A New Test for the Emergency Broadcast System

American telecom giant AT&T proposed something this week that is almost certainly dead on arrival: the reincarnation of Ma Bell thought it would be just swell if advertisers and other businesses could pay for the wireless data its customers use for certain apps. Want to watch streaming video on your phone, but don’t want to pay for the digital mileage? No worries there, NBC would be happy to pay for your viewing time—provided, one imagines, they get at least some access to the treasure trove of information on the average person’s smartphone.

Even if it didn’t raise privacy concerns, AT&T’s idea is likely to be torpedoed by the US Federal Communications Commission for the good enough reason that it would put a massive hole in the already leaky concept of “net neutrality,” the idea that the digital domain works best when its biggest players can’t buy their way to static dominance.

Whatever the future of AT&T’s proposal (and there may be a version that’s less offensive to American regulators out there), it illustrates one of the fundamental differences between the digital world we’ve built since the 1990s and the analog systems that preceded it: classic TV or radio is an all-you-can-eat affair, because the channel was always open and nobody was metering how much you watched. This was partly a function of technology, but also a function of business model: TV users didn’t have to pay, because advertisers already were. AT&T isn’t inventing some novel evil here.

If telco giants can’t sell as many high-priced megabytes as they want, that’s their problem. The problem we all face in the 21st century is that a digital, metered, controlled world has very few pieces that can easily be turned to a public purpose when needed. Television and radio, which both assumed their modern forms during the Cold War, were explicitly built with certain public functions in mind—like disseminating news during an emergency. (Even in Canada, anyone who received US signals on their TV ought to know what the test of the emergency broadcast signal sounds like.) Because the channel was always open and nobody had to check their wallets before turning on the TV, government mostly didn’t have to worry about whether people would get the news that Soviet missiles were on their way.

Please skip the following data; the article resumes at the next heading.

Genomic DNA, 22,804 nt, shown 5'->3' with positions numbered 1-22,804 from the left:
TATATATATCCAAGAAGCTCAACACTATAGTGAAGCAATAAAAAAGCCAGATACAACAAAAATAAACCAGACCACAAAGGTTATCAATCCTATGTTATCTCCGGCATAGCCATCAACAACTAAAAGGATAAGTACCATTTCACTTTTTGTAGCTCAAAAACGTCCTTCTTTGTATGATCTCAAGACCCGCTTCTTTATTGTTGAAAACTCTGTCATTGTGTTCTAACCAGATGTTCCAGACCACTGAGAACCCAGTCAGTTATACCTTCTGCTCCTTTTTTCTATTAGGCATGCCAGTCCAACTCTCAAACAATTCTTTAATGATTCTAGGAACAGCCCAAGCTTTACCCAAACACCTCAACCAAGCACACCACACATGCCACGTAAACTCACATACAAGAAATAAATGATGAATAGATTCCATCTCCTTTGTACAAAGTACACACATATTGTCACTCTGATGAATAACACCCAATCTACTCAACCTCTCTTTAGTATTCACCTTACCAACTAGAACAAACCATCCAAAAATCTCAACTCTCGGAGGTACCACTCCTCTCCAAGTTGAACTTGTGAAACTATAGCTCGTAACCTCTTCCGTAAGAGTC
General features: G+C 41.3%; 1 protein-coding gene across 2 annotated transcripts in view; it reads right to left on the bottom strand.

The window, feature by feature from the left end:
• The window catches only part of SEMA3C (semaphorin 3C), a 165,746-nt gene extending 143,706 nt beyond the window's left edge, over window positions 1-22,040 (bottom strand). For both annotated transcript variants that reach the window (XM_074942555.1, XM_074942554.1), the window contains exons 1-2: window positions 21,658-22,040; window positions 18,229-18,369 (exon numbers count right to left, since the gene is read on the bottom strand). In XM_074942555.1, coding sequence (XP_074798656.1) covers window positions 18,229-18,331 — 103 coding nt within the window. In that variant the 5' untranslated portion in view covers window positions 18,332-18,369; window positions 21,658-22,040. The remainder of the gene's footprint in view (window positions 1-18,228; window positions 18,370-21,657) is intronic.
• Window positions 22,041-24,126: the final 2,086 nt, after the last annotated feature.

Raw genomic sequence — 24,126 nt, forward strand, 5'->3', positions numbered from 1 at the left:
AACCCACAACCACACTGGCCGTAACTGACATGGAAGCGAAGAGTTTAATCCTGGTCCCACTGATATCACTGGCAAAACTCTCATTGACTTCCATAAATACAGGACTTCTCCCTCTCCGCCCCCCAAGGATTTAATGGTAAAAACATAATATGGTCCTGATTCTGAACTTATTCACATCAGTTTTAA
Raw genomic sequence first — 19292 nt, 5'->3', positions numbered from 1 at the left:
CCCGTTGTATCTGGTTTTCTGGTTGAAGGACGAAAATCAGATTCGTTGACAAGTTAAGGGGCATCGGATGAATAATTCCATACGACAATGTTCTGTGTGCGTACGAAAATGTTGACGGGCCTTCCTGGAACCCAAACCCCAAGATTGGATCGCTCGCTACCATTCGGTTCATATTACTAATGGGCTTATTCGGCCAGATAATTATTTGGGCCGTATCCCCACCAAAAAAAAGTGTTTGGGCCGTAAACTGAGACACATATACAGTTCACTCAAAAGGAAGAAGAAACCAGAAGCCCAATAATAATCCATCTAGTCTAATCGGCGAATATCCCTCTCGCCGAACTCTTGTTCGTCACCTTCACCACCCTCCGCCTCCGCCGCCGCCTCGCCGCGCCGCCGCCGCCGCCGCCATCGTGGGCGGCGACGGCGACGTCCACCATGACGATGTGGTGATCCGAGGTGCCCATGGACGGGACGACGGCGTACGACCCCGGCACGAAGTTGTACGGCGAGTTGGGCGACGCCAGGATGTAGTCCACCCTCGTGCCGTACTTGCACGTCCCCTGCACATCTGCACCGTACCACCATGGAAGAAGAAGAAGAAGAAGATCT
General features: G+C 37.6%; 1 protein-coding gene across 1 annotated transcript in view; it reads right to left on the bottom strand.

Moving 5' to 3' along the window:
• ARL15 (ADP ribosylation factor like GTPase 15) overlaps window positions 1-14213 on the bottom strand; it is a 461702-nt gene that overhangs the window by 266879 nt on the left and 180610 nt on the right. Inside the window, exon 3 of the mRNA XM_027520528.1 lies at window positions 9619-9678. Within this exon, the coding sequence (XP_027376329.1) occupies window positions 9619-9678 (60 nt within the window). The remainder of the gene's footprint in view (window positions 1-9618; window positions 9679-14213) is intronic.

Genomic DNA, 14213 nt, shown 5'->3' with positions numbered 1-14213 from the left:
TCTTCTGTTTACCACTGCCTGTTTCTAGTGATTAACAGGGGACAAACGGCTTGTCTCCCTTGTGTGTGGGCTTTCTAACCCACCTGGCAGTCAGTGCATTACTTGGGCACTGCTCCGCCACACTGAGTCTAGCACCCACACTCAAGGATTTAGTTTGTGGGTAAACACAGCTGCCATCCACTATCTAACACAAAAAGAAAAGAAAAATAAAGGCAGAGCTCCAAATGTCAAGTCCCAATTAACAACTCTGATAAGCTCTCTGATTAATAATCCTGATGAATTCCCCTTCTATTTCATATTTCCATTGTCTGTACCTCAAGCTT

The framework of the digital economy was mostly built after the fall of the Soviet Union, and the emergencies governments face now are for the most part less apocalyptic. Perhaps that’s why there’s no obvious lever for governments to pull when it comes to disseminating information using 21st century means during the 21st century’s emergencies. Whether it was 2002’s blackout across a substantial chunk of the continent, or the recent ice storm in Ontario, radio and TV remain the go-to media for leaders looking to inform and calm their voters.

Sure, governments can and do release reams of information on their websites—but they have no way of making sure that information gets to citizens, especially in cases where the power goes out. Even if your cellphone was charged and even if the wireless network is still operating, what if you ran out of minutes this month?

For now, this is a small and mostly theoretical problem. But with younger consumers increasingly abandoning not just landline phones but traditional broadcasting altogether, governments are going to need to think hard about how they reach their citizens in a digital, metered world.

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